Histologic Features of the Untreated Esophageal Mucosa of Subjects With GERD/PPIREE and EoE
GERD/PPIREE had a higher pretreatment peak eosinophil counts compared with EoE peak eosinophil counts, which are shown in Table 3. Additional features of epithelial inflammation, including eosinophil degranulation, eosinophil microabscesses, superficial layering of eosinophils, intercellular epithelial edema, lamina propria fibrosis, presence of other immune cells, and reactive changes including basal cell hyperplasia and rete peg elongation were present in both GERD/PPIREE and EoE tissues and did not display any significant differences. Total EPX indices as well as examination of subcategories within the EPX index scoring paradigm (patchiness, degranulation, eosinophil number) were not different between GERD/PPIREE and EoE (Table 3).
Features of Transient PPI Responders
Evaluation of the 2 subjects who had recurrence of symptoms and esophageal eosinophilia while continuing PPI treatment did not reveal any distinguishing clinicopathologic features. At the time of their third endoscopy, no differences were seen in comparison to their initial presenting symptoms (abdominal pain, vomiting, and coughing), degree of eosinophilia (35 vs 52 and 45 vs 21 for first and third endoscopy, respectively for each subject), or EPX index (48 vs 40 and 40 vs 33 for first and third endoscopy, respectively for each subject).
Because of complexities surrounding use of PPI treatment to determine the etiology of esophageal eosinophilia, we performed a retrospective study covering a time span of 11 years that documented the mucosal response to PPI treatment in well-defined children with dense esophageal eosinophilia. The goal of our study was to determine whether any of these features could help to guide clinical practice in distinguishing between these emerging patient populations. Our search yielded a small number of subjects who did not identify key clinical or histologic features that suggested nonresponsiveness or responsiveness to PPIs but 3 key clinical observations were made. First, 77% (27/35) of patients with dense esophageal eosinophilia showed no clinicopathologic response to PPI supporting the lack of effect of PPIs on esophageal inflammation in EoE (3). Second, PPI treatment reduced dense esophageal eosinophilia in 23% (8/35) of patients treated, thus supporting the concept that dense eosinophilic inflammation may be PP responsive (13) and that the use of PPI is helpful as a diagnostic test for EoE. Third, a transient PPI response was found in 6% (2/35) of children with dense esophageal eosinophilia, thus emphasizing the importance of close follow-up of patients with esophagitis (2). Taken together, these findings support the utility of PPIs in the evaluation of dense esophageal eosinophilia but also indicate that patients with esophagitis should have long-term follow-up.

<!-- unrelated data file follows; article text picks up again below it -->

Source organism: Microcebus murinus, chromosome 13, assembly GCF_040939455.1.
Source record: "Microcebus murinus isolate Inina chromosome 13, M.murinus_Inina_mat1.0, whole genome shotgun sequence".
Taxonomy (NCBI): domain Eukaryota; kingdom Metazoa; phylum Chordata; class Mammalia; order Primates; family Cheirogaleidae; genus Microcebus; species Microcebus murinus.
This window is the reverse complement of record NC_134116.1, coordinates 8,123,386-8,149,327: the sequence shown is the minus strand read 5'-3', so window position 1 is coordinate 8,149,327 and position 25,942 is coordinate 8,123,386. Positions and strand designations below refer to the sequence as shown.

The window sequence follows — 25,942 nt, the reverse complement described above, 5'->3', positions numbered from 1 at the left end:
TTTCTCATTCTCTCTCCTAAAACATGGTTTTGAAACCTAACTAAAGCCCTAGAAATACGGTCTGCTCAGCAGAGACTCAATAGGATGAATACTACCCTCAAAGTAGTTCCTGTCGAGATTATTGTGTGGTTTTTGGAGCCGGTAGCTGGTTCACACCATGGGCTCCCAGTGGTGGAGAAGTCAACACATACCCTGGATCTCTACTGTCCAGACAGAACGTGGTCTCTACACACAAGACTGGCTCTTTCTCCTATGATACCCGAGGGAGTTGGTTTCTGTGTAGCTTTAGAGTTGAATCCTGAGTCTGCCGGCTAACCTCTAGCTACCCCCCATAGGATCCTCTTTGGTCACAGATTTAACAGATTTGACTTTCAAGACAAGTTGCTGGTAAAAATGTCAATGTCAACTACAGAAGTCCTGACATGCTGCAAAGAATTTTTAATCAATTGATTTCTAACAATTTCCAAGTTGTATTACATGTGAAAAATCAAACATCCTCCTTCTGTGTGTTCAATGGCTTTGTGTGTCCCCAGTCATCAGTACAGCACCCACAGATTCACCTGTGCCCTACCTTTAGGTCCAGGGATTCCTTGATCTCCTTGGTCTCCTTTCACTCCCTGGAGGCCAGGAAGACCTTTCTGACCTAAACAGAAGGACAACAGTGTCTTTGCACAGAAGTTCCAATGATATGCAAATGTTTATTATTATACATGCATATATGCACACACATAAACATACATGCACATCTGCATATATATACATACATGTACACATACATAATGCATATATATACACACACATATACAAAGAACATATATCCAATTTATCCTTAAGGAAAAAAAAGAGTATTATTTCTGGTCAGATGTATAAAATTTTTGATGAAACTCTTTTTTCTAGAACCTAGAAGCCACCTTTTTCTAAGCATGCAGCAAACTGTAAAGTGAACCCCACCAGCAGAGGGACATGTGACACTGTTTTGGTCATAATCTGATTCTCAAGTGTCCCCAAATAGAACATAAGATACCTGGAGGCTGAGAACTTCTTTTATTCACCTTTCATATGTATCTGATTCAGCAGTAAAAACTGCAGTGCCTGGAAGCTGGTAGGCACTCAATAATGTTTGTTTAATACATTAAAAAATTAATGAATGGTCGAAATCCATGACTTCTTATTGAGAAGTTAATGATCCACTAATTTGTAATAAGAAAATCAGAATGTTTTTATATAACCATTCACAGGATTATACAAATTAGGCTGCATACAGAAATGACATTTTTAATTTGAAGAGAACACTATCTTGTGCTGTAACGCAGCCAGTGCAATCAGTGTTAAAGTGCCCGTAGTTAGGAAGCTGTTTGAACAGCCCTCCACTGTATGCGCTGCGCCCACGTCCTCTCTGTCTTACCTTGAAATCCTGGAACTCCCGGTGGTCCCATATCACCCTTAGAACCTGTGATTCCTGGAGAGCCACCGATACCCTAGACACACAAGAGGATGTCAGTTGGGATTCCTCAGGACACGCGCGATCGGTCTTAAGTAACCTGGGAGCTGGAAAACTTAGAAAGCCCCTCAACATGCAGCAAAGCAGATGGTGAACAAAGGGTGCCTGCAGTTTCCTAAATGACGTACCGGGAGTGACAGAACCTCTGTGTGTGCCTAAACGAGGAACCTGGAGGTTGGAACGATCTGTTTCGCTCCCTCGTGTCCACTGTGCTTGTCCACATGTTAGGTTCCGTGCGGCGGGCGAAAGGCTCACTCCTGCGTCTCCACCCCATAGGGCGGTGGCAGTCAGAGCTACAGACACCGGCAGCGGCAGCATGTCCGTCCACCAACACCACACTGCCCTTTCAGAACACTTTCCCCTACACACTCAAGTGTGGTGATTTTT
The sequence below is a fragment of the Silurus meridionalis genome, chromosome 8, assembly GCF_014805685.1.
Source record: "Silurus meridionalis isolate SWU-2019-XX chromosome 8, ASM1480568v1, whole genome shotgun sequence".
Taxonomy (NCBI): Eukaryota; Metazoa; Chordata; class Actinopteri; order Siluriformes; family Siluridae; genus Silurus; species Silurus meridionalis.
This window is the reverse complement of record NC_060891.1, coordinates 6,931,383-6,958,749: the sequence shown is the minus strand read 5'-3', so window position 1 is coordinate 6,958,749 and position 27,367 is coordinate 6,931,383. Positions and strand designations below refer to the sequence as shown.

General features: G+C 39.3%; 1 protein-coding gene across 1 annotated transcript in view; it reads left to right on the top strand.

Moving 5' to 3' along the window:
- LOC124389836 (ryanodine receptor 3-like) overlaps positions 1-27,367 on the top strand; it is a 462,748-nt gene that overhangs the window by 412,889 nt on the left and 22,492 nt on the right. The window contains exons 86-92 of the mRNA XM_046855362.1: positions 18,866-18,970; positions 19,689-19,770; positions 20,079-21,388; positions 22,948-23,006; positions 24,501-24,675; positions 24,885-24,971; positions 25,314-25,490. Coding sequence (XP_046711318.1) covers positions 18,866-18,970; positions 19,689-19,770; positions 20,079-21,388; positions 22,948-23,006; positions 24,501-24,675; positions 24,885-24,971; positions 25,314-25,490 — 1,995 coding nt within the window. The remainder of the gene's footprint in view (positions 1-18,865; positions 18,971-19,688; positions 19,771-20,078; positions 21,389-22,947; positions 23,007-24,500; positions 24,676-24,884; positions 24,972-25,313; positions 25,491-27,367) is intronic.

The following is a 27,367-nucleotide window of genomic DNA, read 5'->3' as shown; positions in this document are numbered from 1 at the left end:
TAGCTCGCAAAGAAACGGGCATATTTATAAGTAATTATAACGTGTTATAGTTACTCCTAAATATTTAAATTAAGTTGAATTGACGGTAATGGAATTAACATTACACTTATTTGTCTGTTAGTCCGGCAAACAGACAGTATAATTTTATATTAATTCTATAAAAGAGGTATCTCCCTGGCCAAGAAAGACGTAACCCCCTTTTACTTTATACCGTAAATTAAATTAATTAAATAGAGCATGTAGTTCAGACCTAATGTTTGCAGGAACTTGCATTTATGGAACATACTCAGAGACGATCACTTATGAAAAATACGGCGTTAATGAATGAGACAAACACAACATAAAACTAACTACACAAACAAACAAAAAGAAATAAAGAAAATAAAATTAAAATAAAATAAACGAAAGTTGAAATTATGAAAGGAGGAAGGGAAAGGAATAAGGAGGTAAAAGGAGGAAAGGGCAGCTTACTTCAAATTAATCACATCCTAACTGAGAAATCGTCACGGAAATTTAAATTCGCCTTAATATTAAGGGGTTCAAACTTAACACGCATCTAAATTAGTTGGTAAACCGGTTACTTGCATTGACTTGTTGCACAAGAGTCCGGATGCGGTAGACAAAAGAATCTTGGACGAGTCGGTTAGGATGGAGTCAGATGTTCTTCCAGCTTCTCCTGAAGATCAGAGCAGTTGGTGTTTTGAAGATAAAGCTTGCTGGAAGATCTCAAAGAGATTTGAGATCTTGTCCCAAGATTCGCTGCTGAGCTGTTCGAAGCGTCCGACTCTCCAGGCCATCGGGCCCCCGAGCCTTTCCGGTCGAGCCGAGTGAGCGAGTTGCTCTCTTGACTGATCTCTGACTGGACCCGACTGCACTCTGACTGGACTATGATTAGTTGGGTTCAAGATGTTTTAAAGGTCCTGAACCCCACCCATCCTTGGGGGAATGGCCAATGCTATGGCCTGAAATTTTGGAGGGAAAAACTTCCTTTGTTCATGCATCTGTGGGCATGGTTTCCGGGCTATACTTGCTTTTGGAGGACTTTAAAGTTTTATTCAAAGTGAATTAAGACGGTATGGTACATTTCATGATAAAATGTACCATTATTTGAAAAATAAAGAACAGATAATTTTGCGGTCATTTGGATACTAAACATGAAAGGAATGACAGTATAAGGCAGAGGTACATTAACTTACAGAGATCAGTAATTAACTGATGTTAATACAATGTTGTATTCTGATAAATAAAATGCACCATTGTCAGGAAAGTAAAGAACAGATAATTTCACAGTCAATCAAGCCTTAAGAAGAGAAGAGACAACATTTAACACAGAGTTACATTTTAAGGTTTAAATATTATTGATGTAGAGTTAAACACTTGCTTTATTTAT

PPIs have been helpful to differentiate mucosal inflammation associated with EoE from other causes. In 2 retrospective series of subjects with dense esophageal eosinophilia (≥15 eos/HPF), >40% of subjects responded histologically to PPI and no demographic, presenting symptoms, pH study, endoscopic, or histologic findings differentiated PPI responders from nonresponders (14,15). In a prospective series of 35 adults with dysphagia and dense esophageal eosinophilia (35–165 eos/HPF), 50% had symptomatic and histologic remission with administration of PPI (16). Our results support these findings that further describe a population of patients presenting with dense esophageal eosinophilia who experience a successful response to PPI monotherapy. Our study identified that 23% of these pediatric patients have either GERD or PPIREE and support the utility of PPI as a part of the diagnostic paradigm for EoE (3,4). In addition, our study is consistent with previous works that have not identified clinical or histologic pathognomonic findings that distinguish EoE, GERD, and PPIREE (17–23).
The third finding imports the need for close clinical follow-up of patients with recurrent or new symptoms of reflux or dysphagia. Overlap symptoms in GERD and EoE often make it difficult to make a clear diagnosis at the time of presentation and the natural history of EoE continues to be investigated. Our results further characterize an emerging group of patients with transient response to PPI treatment. Dohil et al (2) described 4 children who had an initial endoscopy revealing esophageal eosinophilia, a second endoscopy after 2 months of PPI that documented histologic remission, and a third endoscopy showing recurrence of eosinophilia. Patients were asymptomatic at the time of the second endoscopy and had recurrence of symptoms at the time of the third. Our patients described here experienced the same transient response. Potential explanations for this clinical course include lack of compliance with PPI treatment, missed detection of mucosal inflammation at the time of the second endoscopy, variation in allergenic exposures at the time of the second endoscopy, decreased responses with tapered or low-dose PPI, and diminished effect of PPIs over time. Another possible explanation is that these transient PPI responders may initially present with GERD and later develop EoE. The interaction between GERD and EoE is complex and esophageal eosinophilia from GERD may cause changes in the esophageal epithelium that predispose to the development of EoE at a later time (24). The diagnosis of EoE rests on the identification of appropriate clinicopathologic features and the elimination of other causes of esophageal eosinophilia. The best way to exclude GERD as an etiology for this inflammation remains uncertain. pH monitoring of the distal esophagus can be uncomfortable, costly, and may not capture clinically relevant reflux in a 24-hour period. Use of PPIs can be a diagnostic test but can be costly and compliance may be an issue. In addition, the optimal dose to treat esophageal eosinophilia, especially dense eosinophilic inflammation, is a source of fervent discussion. The emergence of PPIREE has identified another potential mechanism for PPIs anti-inflammatory effect, making one wonder whether PPIs also can target cytokine production. Kedika et al (25) reported that PPIs inhibited interleukin-6, interleukin-8, and tumor necrosis factor-α production from esophageal epithelial cells in vitro. Cheng et al (26) demonstrated the effect of omeprazole on eotaxin-3 production from esophageal epithelia in vitro also. Thus, these descriptions of transient clinicopathologic response to PPIs who eventually were found to have EoE add to the complexity of the use of PPIs.